Exhibition: 26 JUL – 26 NOV 2017
Boston,100 Northern Avenue
25 Harbor Shore Drive, Boston, MA 02210, USA




Dana Schutz is a concise exhibition of the artist’s recent work. One of the most prominent painters of her generation, the New York–based Schutz (b. 1976, Livonia, Michigan) is known for her distinctive visual style characterized by vibrant color and tactile brushwork. Her large-scale paintings capture imaginary stories, hypothetical situations, and impossible physical feats, such as swimming while smoking and crying. Schutz’s paintings combine abstraction and figuration with expressive imagination, fragmented bodies, banal objects, and quotidian scenes to create oddly compelling and intriguing pictures.






Over the last decade, she has honed her approach to painting, creating tightly structured scenarios and compressed interiors. Her works capture subjects who seem to be actively managing, even fighting, the limitations of their depicted environments—boundaries set by the canvases’ actual borders. Many of her paintings, such as Getting Dressed All at Once (2012) and Shaving (2010), depict distorted bodies, revealing a nuanced exploration of the female body engaged in life’s everyday rituals.

Drawing on the legacies of both figurative and abstract painting, with nods to touchstone figures such as George Grosz and Max Beckmann, Schutz’s unique voice in painting exemplifies the expansive possibilities of the medium today. In her work, the artist explores what can occur within parameters of space and time and how finite zones can unfold into curious and evocative narratives.

Over the course of her twenty-year career, Dana Schutz’s work has been the subject of multiple museum exhibitions both nationally and internationally, including most recently a survey at the Musée d’art contemporain de Montréal, Canada, and an exhibition of new works at the Kestnergesellschaft, Hanover, Germany. This year she was included in the Whitney Biennial, where one of her paintings ignited a vigorous debate around the role of art, artists, and institutions in the representation of race, a conversation that resonates with larger issues in our current political and cultural landscape. The ICA believes that art has the potential to illuminate aspects of our humanity, expose fault lines in the culture, engage experiences both personal and universal, and inspire inquiry and understanding. We invite you to explore Dana Schutz in the galleries and to learn more about the artist’s work and process.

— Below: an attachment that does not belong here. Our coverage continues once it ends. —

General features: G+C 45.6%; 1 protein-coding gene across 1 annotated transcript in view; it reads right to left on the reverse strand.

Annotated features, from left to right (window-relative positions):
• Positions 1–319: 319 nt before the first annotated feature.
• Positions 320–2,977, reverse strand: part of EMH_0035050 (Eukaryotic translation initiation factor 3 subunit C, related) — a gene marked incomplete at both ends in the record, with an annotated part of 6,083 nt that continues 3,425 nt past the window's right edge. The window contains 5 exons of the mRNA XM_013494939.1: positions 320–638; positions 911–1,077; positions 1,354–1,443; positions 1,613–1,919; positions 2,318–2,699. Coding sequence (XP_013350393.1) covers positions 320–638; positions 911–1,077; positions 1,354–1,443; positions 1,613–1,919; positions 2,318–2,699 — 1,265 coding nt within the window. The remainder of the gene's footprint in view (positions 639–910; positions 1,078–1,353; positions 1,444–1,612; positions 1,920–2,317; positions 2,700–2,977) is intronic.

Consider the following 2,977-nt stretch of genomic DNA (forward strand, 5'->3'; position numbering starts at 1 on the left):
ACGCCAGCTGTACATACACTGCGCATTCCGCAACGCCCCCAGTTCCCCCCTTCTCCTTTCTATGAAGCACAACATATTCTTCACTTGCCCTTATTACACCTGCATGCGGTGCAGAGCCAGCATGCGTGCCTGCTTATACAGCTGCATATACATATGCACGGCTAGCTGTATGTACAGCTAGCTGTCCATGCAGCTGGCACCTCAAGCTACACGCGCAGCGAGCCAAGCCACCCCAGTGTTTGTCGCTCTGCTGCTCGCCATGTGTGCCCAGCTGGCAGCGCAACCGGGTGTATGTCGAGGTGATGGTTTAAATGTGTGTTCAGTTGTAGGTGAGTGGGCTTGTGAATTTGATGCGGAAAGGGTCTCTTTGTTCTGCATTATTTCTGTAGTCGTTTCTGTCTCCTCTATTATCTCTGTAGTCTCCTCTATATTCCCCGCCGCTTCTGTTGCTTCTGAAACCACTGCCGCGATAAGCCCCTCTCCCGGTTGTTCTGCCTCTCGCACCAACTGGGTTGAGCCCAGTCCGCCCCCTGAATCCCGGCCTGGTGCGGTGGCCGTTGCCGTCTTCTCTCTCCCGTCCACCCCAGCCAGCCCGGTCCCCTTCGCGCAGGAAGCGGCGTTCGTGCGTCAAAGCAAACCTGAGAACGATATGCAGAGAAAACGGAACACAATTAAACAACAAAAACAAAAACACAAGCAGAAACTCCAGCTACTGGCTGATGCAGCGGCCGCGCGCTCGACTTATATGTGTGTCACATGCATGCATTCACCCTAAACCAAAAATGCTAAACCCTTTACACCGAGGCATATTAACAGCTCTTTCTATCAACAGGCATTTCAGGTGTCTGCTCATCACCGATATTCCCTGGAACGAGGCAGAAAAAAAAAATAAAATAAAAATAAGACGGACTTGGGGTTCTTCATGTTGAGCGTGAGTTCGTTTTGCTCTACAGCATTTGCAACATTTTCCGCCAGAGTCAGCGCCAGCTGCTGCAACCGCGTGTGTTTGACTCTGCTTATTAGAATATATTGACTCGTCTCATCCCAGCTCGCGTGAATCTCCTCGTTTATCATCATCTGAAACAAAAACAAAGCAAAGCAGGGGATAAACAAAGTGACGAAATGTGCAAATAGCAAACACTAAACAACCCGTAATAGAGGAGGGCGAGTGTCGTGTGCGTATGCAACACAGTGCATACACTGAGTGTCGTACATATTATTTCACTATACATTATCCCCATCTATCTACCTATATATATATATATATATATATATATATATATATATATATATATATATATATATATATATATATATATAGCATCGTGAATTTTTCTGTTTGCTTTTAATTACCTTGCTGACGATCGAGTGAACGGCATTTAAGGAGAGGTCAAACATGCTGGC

Dana Schutz Swimming-Smoking-Crying  1000×931
Two years ago, we invited Dana Schutz for an exhibition; she is one of the leading painters of her generation, and we wanted to share the exuberance, skill, and vibrancy of her work with Boston audiences. This past March when her painting Open Casket was shown at the Whitney Biennial, there were a range of responses, including many who felt that the painting embodied privilege and had caused them pain. Art often exposes the fault lines in our culture, and Open Casket raised difficult questions about cultural appropriation, race, and representation. Though Open Casket is not in the ICA exhibition, we welcome the opportunity for debate and reflection on the issues of representation and responsibility, sympathy and empathy, art and social justice. Complex, challenging, sensitive, and urgent, these are issues deserving of thoughtful discourse, and museums are one of the few places where the artist’s voice is central to the conversation. We have designed our programs – panels, lectures, gallery talks, as well as exhibitions and performances – to offer a broad range of artistic voices and a creative space for experimentation, and we look forward to audiences having the opportunity to see for themselves the range of Schutz’s art and engaging in the art and issues of our time.
Jill Medvedow
Ellen Matilda Poss Director






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